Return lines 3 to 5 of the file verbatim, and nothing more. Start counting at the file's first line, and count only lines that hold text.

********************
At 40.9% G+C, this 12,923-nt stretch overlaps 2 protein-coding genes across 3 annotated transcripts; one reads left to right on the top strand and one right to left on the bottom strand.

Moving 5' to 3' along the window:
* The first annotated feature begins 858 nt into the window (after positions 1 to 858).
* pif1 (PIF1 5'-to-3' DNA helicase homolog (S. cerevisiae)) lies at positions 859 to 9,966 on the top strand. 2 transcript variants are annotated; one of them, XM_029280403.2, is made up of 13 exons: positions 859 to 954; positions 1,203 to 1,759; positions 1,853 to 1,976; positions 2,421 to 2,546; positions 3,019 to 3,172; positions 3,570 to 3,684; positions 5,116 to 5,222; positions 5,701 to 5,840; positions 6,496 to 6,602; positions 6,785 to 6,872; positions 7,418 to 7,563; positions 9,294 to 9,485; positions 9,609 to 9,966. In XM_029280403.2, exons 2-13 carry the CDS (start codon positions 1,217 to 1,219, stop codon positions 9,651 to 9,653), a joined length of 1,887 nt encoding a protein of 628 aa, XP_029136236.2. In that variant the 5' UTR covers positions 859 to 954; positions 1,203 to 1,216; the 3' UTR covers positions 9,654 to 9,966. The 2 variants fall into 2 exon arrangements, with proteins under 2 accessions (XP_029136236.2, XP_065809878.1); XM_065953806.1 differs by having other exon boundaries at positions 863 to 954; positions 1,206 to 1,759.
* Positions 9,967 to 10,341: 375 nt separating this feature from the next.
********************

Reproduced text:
* The first annotated feature begins 858 nt into the window (after positions 1 to 858).
* pif1 (PIF1 5'-to-3' DNA helicase homolog (S. cerevisiae)) lies at positions 859 to 9,966 on the top strand. 2 transcript variants are annotated; one of them, XM_029280403.2, is made up of 13 exons: positions 859 to 954; positions 1,203 to 1,759; positions 1,853 to 1,976; positions 2,421 to 2,546; positions 3,019 to 3,172; positions 3,570 to 3,684; positions 5,116 to 5,222; positions 5,701 to 5,840; positions 6,496 to 6,602; positions 6,785 to 6,872; positions 7,418 to 7,563; positions 9,294 to 9,485; positions 9,609 to 9,966. In XM_029280403.2, exons 2-13 carry the CDS (start codon positions 1,217 to 1,219, stop codon positions 9,651 to 9,653), a joined length of 1,887 nt encoding a protein of 628 aa, XP_029136236.2. In that variant the 5' UTR covers positions 859 to 954; positions 1,203 to 1,216; the 3' UTR covers positions 9,654 to 9,966. The 2 variants fall into 2 exon arrangements, with proteins under 2 accessions (XP_029136236.2, XP_065809878.1); XM_065953806.1 differs by having other exon boundaries at positions 863 to 954; positions 1,206 to 1,759.
* Positions 9,967 to 10,341: 375 nt separating this feature from the next.